Konoe Kitahara thinks her 10-year-old son, Jo, has a real chance of becoming an Olympic gymnast one day.
He finished third at a national competition for elementary school students, and he practices six days a week at a private gymnastics club.
Or at least he did until the beginning of last month. When his school in Tokyo’s Edogawa Ward shut down on March 2 at the request of Prime Minister Shinzo Abe in an attempt to contain the spread of COVID-19, Jo’s gymnastics club suspended operations as well.
“I have to watch him training while I’m working,” Kitahara says. “He gets so tired that he wants to slack off, so I have to keep him motivated and make him do it. Then I have to make his lunch, but my company mails me as I’m doing that, so I have to respond while he’s eating.Now, he trains at home for around three hours a day. With her husband still commuting to work, Kitahara finds herself being pressed into emergency service as Jo’s coach. That’s in addition to her full-time job working for a lifestyle website aimed at women, which she’s been doing from home since the middle of March, and the various tasks she has to do around the house every day.
“He never really used to spend much time at home because he was always practicing, so the school’s closure has hit him really hard,” she says. “When the school closed, he had to sacrifice everything else he was doing.”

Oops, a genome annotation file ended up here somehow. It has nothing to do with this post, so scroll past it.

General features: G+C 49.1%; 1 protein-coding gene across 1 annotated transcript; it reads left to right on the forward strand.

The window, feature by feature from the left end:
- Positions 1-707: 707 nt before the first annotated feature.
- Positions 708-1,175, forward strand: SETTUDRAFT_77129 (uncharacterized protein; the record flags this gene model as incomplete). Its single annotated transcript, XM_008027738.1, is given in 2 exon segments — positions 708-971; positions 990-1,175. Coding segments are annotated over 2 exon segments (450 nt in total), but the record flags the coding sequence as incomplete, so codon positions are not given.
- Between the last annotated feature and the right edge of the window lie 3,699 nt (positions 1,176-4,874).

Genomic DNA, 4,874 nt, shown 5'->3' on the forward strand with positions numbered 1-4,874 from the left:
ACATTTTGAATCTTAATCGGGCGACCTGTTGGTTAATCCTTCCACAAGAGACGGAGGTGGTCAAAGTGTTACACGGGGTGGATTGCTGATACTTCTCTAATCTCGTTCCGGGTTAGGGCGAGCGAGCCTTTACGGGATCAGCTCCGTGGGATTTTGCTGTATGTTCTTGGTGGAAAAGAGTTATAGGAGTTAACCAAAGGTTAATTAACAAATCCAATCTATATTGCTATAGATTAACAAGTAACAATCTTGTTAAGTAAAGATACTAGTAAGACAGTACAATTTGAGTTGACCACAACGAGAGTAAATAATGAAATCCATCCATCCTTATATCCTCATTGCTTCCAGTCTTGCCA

Families around the world have had their lives turned upside down by the COVID-19 pandemic, and those in Japan are no exception. Even if parents and children have managed to avoid being infected by the virus itself, the disruption caused by measures to prevent its spread has affected almost every aspect of their daily lives.
On April 7, with the number of infections rising rapidly in urban areas, Abe declared a state of emergency that covered Tokyo, Osaka and five other prefectures, lasting until at least May 6. Nine days later, the state of emergency was extended to cover the whole country. Although Japan has no legal power to enforce the kind of hard lockdown that countries such as China and Italy have experienced, prefectural governors can now request private businesses to close and citizens to stay at home.
The first profound change to people’s lives, however, came more than a month earlier. And for millions of families around the country, it came like a bolt from the blue.
Abe announced on Feb. 27 — a Thursday — that he was requesting all elementary, junior high and high schools in Japan to close until early April, starting the following week. Reports say the sudden announcement was made without consulting the Education Ministry, and left parents, teachers and students scrambling to adapt.
Midori Enomoto is a 42-year-old mother of two who lives in Saitama Prefecture. Her son, 10-year-old Sota, is in fifth grade at elementary school, and her daughter, 7-year-old Haruka, is in second grade. Enomoto and her husband both have office jobs.
When her children’s school closed, however, Enomoto suddenly found herself working from home and looking after her children at the same time. The school will now remain shut until May at the earliest.
Unused to working from home, with no teaching experience and having received no set homework program from the school, Enomoto has had to make things up as she goes along.